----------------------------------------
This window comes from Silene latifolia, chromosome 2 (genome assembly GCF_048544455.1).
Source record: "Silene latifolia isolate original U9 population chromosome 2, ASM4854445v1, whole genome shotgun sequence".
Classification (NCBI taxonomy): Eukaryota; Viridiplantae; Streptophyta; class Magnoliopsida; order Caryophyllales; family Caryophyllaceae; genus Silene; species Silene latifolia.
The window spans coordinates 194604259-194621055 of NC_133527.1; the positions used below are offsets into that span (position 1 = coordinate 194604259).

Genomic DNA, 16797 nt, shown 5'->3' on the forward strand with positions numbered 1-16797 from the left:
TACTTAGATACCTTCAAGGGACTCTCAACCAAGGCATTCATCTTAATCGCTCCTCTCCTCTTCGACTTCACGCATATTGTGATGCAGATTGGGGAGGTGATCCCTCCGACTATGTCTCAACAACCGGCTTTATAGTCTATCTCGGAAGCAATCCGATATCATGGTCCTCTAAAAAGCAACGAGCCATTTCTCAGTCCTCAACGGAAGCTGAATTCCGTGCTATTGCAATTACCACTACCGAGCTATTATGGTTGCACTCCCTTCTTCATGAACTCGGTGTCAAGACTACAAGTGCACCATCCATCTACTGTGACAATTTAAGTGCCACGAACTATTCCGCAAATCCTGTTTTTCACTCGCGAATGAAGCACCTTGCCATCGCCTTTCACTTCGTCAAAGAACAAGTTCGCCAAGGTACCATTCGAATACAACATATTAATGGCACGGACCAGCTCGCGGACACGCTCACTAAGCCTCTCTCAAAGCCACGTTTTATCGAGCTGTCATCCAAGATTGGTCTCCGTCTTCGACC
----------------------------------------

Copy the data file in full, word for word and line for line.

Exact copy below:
This window comes from Silene latifolia, chromosome 2 (genome assembly GCF_048544455.1).
Source record: "Silene latifolia isolate original U9 population chromosome 2, ASM4854445v1, whole genome shotgun sequence".
Classification (NCBI taxonomy): Eukaryota; Viridiplantae; Streptophyta; class Magnoliopsida; order Caryophyllales; family Caryophyllaceae; genus Silene; species Silene latifolia.
The window spans coordinates 194604259-194621055 of NC_133527.1; the positions used below are offsets into that span (position 1 = coordinate 194604259).

Genomic DNA, 16797 nt, shown 5'->3' on the forward strand with positions numbered 1-16797 from the left:
TACTTAGATACCTTCAAGGGACTCTCAACCAAGGCATTCATCTTAATCGCTCCTCTCCTCTTCGACTTCACGCATATTGTGATGCAGATTGGGGAGGTGATCCCTCCGACTATGTCTCAACAACCGGCTTTATAGTCTATCTCGGAAGCAATCCGATATCATGGTCCTCTAAAAAGCAACGAGCCATTTCTCAGTCCTCAACGGAAGCTGAATTCCGTGCTATTGCAATTACCACTACCGAGCTATTATGGTTGCACTCCCTTCTTCATGAACTCGGTGTCAAGACTACAAGTGCACCATCCATCTACTGTGACAATTTAAGTGCCACGAACTATTCCGCAAATCCTGTTTTTCACTCGCGAATGAAGCACCTTGCCATCGCCTTTCACTTCGTCAAAGAACAAGTTCGCCAAGGTACCATTCGAATACAACATATTAATGGCACGGACCAGCTCGCGGACACGCTCACTAAGCCTCTCTCAAAGCCACGTTTTATCGAGCTGTCATCCAAGATTGGTCTCCGTCTTCGACC